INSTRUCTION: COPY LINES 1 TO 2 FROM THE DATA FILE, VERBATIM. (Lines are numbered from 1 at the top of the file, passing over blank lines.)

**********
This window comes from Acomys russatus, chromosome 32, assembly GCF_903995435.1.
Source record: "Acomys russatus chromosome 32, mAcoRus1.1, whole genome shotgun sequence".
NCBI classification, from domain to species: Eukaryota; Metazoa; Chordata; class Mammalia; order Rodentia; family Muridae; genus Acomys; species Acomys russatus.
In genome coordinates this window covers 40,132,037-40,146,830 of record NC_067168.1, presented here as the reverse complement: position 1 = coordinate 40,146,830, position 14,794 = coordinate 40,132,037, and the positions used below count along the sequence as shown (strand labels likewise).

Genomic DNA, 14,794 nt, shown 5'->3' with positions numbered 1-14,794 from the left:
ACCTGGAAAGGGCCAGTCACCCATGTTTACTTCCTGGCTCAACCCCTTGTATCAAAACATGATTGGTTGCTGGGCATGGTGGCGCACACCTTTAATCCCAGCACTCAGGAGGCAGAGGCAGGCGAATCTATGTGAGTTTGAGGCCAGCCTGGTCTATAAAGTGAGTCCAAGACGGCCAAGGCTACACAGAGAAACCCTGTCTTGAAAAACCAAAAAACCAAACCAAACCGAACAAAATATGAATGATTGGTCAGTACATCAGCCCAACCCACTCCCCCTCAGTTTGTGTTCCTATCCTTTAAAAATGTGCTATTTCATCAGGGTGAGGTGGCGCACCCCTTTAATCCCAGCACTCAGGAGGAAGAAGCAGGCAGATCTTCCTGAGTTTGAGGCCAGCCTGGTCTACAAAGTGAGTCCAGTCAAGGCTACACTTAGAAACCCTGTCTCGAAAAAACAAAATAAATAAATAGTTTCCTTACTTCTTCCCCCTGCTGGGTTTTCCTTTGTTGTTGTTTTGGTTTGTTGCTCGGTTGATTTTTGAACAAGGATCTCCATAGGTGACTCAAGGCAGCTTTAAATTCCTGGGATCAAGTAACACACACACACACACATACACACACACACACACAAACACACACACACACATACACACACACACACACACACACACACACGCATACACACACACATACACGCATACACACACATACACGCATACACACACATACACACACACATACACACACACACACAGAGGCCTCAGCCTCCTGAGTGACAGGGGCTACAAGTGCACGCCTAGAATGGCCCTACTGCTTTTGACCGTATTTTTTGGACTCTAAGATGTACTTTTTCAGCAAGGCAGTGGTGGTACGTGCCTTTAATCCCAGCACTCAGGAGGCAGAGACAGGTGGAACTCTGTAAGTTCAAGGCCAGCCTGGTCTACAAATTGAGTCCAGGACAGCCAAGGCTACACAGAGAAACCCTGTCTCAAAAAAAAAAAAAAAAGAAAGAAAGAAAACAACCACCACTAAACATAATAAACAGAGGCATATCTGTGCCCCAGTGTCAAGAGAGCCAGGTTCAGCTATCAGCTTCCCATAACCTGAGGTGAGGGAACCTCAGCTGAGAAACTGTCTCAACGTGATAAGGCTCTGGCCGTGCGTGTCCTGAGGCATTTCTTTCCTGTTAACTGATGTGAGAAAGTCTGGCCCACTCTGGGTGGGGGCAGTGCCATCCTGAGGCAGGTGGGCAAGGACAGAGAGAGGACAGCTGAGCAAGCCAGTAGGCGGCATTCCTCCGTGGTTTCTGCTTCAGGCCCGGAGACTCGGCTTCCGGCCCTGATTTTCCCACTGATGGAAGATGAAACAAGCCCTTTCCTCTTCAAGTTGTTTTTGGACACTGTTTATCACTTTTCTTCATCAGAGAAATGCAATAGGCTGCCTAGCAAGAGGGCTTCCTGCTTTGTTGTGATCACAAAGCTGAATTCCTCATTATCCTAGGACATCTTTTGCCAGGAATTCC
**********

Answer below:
This window comes from Acomys russatus, chromosome 32, assembly GCF_903995435.1.
Source record: "Acomys russatus chromosome 32, mAcoRus1.1, whole genome shotgun sequence".